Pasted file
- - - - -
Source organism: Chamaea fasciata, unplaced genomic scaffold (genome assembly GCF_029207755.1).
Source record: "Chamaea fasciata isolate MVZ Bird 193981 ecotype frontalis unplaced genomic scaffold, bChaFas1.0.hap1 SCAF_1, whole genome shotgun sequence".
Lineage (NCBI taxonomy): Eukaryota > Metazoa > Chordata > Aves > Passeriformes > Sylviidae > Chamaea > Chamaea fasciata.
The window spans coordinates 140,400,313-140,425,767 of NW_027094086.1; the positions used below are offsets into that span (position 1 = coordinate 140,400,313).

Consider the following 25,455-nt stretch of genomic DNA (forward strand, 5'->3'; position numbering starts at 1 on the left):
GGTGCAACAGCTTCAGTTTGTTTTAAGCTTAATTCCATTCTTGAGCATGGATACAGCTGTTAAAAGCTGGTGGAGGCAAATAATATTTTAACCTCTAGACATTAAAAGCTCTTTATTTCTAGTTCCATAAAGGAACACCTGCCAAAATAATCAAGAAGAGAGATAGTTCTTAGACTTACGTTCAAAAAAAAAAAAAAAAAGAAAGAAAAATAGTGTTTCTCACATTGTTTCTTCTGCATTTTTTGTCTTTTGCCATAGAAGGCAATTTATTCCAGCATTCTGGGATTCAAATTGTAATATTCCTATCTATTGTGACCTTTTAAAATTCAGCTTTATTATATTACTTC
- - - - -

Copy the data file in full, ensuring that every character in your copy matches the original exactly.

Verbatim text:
Source organism: Chamaea fasciata, unplaced genomic scaffold (genome assembly GCF_029207755.1).
Source record: "Chamaea fasciata isolate MVZ Bird 193981 ecotype frontalis unplaced genomic scaffold, bChaFas1.0.hap1 SCAF_1, whole genome shotgun sequence".
Lineage (NCBI taxonomy): Eukaryota > Metazoa > Chordata > Aves > Passeriformes > Sylviidae > Chamaea > Chamaea fasciata.
The window spans coordinates 140,400,313-140,425,767 of NW_027094086.1; the positions used below are offsets into that span (position 1 = coordinate 140,400,313).

Consider the following 25,455-nt stretch of genomic DNA (forward strand, 5'->3'; position numbering starts at 1 on the left):
GGTGCAACAGCTTCAGTTTGTTTTAAGCTTAATTCCATTCTTGAGCATGGATACAGCTGTTAAAAGCTGGTGGAGGCAAATAATATTTTAACCTCTAGACATTAAAAGCTCTTTATTTCTAGTTCCATAAAGGAACACCTGCCAAAATAATCAAGAAGAGAGATAGTTCTTAGACTTACGTTCAAAAAAAAAAAAAAAAAGAAAGAAAAATAGTGTTTCTCACATTGTTTCTTCTGCATTTTTTGTCTTTTGCCATAGAAGGCAATTTATTCCAGCATTCTGGGATTCAAATTGTAATATTCCTATCTATTGTGACCTTTTAAAATTCAGCTTTATTATATTACTTC